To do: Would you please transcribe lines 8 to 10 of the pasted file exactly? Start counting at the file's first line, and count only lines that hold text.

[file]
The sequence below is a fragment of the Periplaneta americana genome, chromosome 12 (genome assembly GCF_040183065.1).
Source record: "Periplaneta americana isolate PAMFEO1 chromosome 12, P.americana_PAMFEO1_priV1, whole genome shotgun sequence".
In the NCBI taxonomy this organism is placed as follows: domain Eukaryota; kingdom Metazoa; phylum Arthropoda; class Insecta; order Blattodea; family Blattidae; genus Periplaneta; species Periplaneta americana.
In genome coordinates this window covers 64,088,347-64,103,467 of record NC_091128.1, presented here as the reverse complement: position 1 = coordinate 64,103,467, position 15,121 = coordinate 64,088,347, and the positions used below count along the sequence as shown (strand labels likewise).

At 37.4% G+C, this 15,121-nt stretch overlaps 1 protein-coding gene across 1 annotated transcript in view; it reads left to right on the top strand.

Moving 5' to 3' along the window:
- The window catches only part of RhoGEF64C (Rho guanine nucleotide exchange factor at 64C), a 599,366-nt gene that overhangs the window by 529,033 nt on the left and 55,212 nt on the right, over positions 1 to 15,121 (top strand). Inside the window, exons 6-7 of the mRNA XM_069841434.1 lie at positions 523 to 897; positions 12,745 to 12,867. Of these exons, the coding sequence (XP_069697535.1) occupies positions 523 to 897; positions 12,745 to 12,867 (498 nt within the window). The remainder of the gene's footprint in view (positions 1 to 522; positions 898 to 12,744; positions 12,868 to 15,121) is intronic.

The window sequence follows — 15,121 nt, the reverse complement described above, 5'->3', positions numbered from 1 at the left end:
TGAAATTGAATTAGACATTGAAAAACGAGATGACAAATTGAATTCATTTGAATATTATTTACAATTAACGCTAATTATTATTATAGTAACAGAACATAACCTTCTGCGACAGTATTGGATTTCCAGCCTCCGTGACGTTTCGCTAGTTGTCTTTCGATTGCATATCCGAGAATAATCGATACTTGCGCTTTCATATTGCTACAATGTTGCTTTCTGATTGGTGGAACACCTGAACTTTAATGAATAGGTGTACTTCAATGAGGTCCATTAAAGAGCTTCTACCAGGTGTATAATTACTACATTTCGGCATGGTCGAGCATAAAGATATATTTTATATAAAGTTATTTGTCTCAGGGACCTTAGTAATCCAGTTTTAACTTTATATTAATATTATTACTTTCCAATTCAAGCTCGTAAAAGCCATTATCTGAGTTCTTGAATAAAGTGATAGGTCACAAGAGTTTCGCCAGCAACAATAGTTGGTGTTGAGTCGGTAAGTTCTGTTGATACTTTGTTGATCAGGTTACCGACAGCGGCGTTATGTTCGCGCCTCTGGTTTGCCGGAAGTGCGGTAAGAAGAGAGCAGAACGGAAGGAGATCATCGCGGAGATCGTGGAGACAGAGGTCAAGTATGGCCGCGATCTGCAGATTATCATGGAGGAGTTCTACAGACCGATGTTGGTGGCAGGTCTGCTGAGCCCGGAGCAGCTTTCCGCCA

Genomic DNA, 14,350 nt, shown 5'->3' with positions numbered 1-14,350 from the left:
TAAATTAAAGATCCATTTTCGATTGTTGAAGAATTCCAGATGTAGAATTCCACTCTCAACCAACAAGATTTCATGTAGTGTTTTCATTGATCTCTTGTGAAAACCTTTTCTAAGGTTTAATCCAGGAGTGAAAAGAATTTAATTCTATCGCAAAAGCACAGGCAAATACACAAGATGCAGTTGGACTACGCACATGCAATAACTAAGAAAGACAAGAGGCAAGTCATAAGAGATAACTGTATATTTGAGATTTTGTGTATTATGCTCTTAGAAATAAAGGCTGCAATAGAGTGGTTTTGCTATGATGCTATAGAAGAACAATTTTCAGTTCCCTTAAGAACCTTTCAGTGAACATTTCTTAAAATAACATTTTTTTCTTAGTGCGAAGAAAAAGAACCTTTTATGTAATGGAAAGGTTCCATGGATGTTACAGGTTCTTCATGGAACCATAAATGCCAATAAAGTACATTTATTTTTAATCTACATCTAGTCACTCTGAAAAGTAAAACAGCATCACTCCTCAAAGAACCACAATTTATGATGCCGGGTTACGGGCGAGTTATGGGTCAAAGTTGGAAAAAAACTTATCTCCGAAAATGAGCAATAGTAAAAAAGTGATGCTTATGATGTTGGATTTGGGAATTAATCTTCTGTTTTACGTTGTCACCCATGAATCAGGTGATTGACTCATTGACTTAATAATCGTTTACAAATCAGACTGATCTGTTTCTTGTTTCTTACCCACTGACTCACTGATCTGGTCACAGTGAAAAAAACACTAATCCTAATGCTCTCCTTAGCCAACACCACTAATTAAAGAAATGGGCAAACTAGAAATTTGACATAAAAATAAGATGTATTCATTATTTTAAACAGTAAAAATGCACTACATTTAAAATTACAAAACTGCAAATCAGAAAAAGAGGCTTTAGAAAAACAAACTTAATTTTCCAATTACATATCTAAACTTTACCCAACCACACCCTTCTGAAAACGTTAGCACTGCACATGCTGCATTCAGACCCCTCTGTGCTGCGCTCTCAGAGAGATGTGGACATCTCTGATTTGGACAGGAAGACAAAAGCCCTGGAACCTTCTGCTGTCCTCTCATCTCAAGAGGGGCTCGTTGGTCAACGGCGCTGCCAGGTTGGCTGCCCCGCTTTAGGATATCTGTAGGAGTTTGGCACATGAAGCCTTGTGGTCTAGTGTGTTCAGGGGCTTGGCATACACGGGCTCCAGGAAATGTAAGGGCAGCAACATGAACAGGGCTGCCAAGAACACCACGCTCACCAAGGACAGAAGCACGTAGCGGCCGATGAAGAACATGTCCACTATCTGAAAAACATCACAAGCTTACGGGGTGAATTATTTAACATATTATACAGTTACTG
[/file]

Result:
The window sequence follows — 15,121 nt, the reverse complement described above, 5'->3', positions numbered from 1 at the left end:
TGAAATTGAATTAGACATTGAAAAACGAGATGACAAATTGAATTCATTTGAATATTATTTACAATTAACGCTAATTATTATTATAGTAACAGAACATAACCTTCTGCGACAGTATTGGATTTCCAGCCTCCGTGACGTTTCGCTAGTTGTCTTTCGATTGCATATCCGAGAATAATCGATACTTGCGCTTTCATATTGCTACAATGTTGCTTTCTGATTGGTGGAACACCTGAACTTTAATGAATAGGTGTACTTCAATGAGGTCCATTAAAGAGCTTCTACCAGGTGTATAATTACTACATTTCGGCATGGTCGAGCATAAAGATATATTTTATATAAAGTTATTTGTCTCAGGGACCTTAGTAATCCAGTTTTAACTTTATATTAATATTATTACTTTCCAATTCAAGCTCGTAAAAGCCATTATCTGAGTTCTTGAATAAAGTGATAGGTCACAAGAGTTTCGCCAGCAACAATAGTTGGTGTTGAGTCGGTAAGTTCTGTTGATACTTTGTTGATCAGGTTACCGACAGCGGCGTTATGTTCGCGCCTCTGGTTTGCCGGAAGTGCGGTAAGAAGAGAGCAGAACGGAAGGAGATCATCGCGGAGATCGTGGAGACAGAGGTCAAGTATGGCCGCGATCTGCAGATTATCATGGAGGAGTTCTACAGACCGATGTTGGTGGCAGGTCTGCTGAGCCCGGAGCAGCTTTCCGCCA

Genomic DNA, 14,350 nt, shown 5'->3' with positions numbered 1-14,350 from the left: